The hidden factor of continuous growth of containership sizes puts more significant pressure on CSLs to maximize their capacity as cost-saving is measured as unit transportation for containers. These targets were also transferred to cooperating OFFs before the close date for each stop of mega-ship voyages. This pressure was also passed on from online forwarders of larger ships to off-line OFFs like a cascading effect, which led OFFs to uncertainty and hesitancy on ship slot control. Also, the changes of port call for routes because larger ships or strategical alliance deployment might result in the alternation of shippers’ logistical chains and will exert OFFs pressure to rapidly respond to the changes of logistical decision making from shippers. OFFs might require rerouting seaborne and inland transports for shippers at those ports without mega-ship calls. Any additional charges in a new routing operation, such as truck fees and stevedoring charges, may appear different. A large scale of port rotation alternation and service network change because of cascading effects of mega-ships or the reshuffling of SAs, at the same time, might influence the freight rates that CSLs offered to OFFs.

As information and communication technologies progressed, industrial restructure made carriers emphasize the use and development of modern information techniques, such as the appearance of blockchain technology. The cooperation among runners and other stakeholders or even transaction platform providers, such as Alibaba, let OFFs alter e-commerce applications’ perception. This development is the channel through which OFFs can observe the detailed operation dynamics. In Taiwan, some OFFs even build up a transaction platform to enforce the integration capabilities of freight consolidation in advance. The function of e-commence has developed to maximization of logistics integration.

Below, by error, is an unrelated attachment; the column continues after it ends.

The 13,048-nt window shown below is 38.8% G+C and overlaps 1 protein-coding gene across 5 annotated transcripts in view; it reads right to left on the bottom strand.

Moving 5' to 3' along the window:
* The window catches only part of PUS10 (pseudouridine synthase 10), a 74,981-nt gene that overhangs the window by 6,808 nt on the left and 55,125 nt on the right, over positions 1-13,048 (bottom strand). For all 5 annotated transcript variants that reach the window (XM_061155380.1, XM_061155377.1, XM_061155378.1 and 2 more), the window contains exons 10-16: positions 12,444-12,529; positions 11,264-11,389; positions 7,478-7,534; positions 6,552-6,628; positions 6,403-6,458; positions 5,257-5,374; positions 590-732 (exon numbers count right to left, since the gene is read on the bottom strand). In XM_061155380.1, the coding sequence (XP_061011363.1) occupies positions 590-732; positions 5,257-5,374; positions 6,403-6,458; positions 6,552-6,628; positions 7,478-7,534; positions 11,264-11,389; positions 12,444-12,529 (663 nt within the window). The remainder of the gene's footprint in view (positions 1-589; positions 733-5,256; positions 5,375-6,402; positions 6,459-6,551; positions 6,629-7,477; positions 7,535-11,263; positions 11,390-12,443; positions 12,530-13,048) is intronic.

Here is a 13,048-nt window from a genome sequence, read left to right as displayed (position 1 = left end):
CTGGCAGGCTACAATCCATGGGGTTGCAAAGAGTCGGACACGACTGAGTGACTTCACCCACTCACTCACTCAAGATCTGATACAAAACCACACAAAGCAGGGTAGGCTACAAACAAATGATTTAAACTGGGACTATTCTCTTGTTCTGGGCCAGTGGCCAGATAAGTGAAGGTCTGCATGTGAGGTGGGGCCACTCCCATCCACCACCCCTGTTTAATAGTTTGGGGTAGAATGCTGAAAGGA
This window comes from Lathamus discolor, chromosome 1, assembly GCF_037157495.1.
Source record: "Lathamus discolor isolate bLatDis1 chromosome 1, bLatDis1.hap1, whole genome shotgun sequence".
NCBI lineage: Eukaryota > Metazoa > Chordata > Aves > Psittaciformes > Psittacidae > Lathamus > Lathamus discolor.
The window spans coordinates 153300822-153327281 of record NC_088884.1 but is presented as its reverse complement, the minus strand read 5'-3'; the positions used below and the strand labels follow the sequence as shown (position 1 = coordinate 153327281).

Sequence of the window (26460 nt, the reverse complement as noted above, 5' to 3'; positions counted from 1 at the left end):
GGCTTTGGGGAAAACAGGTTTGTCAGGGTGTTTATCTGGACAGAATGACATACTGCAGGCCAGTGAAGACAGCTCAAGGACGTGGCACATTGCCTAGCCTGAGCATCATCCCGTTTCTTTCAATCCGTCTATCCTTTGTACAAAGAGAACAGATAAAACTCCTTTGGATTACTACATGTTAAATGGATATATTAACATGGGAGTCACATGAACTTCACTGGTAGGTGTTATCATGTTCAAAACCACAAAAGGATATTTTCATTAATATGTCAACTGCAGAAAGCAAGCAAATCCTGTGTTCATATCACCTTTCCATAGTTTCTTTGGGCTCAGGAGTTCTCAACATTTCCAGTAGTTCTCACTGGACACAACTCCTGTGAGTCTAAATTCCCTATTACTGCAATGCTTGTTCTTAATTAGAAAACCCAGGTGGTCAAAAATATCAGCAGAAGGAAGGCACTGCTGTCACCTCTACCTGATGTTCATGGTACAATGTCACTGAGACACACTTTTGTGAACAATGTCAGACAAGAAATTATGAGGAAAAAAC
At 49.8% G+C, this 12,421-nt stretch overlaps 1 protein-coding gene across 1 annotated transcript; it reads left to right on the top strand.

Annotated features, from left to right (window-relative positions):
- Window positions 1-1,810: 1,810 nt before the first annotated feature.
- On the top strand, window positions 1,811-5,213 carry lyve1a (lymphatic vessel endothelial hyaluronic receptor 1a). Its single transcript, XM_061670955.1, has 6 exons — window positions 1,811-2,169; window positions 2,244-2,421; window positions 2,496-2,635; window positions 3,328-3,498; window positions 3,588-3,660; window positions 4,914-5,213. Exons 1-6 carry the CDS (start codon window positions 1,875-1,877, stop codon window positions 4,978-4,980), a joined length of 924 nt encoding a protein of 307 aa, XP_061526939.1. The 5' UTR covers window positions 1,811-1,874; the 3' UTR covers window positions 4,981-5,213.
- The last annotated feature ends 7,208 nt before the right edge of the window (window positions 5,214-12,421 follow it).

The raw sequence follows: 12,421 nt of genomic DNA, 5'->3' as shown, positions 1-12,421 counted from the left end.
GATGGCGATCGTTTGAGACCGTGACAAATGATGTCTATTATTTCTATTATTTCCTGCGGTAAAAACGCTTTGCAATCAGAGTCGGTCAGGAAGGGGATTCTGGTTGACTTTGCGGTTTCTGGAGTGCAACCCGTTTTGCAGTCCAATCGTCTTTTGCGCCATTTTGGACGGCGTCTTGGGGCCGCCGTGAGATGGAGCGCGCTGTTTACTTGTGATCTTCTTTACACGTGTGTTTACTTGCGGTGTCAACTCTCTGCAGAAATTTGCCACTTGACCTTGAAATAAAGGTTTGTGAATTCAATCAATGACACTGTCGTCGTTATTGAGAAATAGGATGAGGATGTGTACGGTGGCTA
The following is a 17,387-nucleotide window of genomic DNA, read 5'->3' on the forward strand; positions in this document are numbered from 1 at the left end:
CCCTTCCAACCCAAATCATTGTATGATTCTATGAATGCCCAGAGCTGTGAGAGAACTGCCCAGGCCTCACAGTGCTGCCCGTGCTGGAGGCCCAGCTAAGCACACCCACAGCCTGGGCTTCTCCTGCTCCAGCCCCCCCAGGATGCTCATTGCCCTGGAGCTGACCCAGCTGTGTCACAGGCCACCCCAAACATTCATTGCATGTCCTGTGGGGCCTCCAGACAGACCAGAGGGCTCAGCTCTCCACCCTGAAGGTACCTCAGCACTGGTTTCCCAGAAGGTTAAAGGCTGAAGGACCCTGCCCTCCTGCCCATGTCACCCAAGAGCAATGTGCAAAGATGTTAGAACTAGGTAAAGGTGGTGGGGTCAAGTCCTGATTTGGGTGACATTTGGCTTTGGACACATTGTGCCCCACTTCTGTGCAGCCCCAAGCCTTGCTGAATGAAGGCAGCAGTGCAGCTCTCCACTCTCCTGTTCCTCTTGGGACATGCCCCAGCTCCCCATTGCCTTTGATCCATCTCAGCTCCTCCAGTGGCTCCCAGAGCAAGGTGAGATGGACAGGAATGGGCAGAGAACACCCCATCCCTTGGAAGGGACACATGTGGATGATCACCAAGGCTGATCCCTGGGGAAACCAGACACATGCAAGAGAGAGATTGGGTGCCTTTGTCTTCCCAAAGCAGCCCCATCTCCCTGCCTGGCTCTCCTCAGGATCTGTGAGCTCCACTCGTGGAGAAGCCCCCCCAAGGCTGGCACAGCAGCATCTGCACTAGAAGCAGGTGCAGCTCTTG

Noted that carrier services on transport reliability and quality did not worsen because of reduced CSLs or reshuffling SA members. The brand confidence of existing CSLs did not slack to OFFs. OFFs did not detect the consolidated operations becoming more complicated than before. However, OFFs were still required to keep intensive relationships with shipping lines. The connections to complement one another between OFFs and carriers were not changed.